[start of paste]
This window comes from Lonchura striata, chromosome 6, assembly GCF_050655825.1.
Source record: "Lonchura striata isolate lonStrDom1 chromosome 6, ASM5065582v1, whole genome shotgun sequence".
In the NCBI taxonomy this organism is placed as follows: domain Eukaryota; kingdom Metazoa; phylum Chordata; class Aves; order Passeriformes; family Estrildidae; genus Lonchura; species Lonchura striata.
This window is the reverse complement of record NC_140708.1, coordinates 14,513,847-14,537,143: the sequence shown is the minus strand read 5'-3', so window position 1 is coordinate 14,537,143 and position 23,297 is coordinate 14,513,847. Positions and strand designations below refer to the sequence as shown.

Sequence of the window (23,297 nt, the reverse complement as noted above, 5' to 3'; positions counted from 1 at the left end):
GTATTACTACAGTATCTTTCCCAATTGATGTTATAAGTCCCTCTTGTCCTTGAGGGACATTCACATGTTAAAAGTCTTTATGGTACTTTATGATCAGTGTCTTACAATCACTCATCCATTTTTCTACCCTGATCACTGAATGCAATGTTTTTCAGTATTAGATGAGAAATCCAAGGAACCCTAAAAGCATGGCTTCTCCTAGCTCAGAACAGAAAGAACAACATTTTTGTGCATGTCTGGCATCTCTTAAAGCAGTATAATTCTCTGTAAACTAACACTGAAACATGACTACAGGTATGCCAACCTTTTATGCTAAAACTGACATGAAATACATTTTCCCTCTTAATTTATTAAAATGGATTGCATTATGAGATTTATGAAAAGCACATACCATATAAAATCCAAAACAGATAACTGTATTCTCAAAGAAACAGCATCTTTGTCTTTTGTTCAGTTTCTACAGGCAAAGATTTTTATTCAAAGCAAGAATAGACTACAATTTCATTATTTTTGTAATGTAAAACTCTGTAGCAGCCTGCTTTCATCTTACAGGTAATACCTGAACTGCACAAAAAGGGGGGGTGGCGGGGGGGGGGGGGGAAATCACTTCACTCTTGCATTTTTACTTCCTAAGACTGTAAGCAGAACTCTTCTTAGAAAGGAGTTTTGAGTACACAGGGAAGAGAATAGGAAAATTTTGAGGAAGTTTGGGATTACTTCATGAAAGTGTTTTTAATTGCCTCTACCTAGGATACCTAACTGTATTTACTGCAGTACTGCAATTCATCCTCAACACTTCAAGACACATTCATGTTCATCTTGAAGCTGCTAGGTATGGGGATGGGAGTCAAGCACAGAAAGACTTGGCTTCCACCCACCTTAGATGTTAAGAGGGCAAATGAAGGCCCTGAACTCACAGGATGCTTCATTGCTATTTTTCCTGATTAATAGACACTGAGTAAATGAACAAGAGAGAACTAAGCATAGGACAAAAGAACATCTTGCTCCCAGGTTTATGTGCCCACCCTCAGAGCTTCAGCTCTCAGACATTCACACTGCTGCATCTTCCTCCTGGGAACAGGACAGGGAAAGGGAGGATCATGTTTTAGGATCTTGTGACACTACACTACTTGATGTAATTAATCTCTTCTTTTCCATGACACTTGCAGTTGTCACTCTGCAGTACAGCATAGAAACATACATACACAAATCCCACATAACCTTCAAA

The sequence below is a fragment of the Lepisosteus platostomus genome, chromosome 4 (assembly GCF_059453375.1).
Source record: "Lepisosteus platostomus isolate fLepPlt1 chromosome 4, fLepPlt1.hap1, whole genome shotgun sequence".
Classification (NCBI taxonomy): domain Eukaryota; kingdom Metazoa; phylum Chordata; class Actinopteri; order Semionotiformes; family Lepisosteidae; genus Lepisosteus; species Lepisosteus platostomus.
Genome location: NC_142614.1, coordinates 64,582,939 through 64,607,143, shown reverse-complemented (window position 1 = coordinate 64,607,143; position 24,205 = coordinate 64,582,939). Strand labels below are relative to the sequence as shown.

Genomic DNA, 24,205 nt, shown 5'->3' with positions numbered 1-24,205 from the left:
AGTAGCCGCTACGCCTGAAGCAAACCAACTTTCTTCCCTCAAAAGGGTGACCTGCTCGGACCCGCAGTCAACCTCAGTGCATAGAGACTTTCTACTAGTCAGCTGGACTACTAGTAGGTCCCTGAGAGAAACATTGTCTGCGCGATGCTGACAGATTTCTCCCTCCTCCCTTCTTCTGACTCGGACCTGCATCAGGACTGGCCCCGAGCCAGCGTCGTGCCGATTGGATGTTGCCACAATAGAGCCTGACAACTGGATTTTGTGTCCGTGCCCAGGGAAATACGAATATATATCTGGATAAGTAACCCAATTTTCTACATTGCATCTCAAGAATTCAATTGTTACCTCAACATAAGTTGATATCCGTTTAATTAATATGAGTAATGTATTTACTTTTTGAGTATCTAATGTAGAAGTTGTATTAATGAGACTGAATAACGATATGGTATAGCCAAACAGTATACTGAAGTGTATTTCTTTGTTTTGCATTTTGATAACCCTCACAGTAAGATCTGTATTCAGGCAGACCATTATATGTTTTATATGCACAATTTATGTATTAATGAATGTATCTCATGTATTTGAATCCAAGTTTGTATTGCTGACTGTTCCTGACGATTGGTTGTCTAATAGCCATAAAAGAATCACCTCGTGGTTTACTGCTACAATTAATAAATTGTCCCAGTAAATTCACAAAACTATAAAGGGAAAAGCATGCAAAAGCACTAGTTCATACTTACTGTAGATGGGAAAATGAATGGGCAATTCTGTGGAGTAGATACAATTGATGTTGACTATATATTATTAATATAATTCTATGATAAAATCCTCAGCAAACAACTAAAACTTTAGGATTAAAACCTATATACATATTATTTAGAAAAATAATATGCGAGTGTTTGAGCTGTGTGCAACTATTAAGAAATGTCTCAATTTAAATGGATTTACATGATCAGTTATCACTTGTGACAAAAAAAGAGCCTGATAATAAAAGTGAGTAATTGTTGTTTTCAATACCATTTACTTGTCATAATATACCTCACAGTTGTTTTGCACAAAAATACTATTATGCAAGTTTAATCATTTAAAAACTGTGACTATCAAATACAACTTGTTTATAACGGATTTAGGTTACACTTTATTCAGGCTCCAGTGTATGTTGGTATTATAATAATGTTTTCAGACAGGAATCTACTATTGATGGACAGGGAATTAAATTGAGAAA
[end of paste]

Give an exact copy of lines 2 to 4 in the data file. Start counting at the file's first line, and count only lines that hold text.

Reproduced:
Source record: "Lonchura striata isolate lonStrDom1 chromosome 6, ASM5065582v1, whole genome shotgun sequence".
In the NCBI taxonomy this organism is placed as follows: domain Eukaryota; kingdom Metazoa; phylum Chordata; class Aves; order Passeriformes; family Estrildidae; genus Lonchura; species Lonchura striata.
This window is the reverse complement of record NC_140708.1, coordinates 14,513,847-14,537,143: the sequence shown is the minus strand read 5'-3', so window position 1 is coordinate 14,537,143 and position 23,297 is coordinate 14,513,847. Positions and strand designations below refer to the sequence as shown.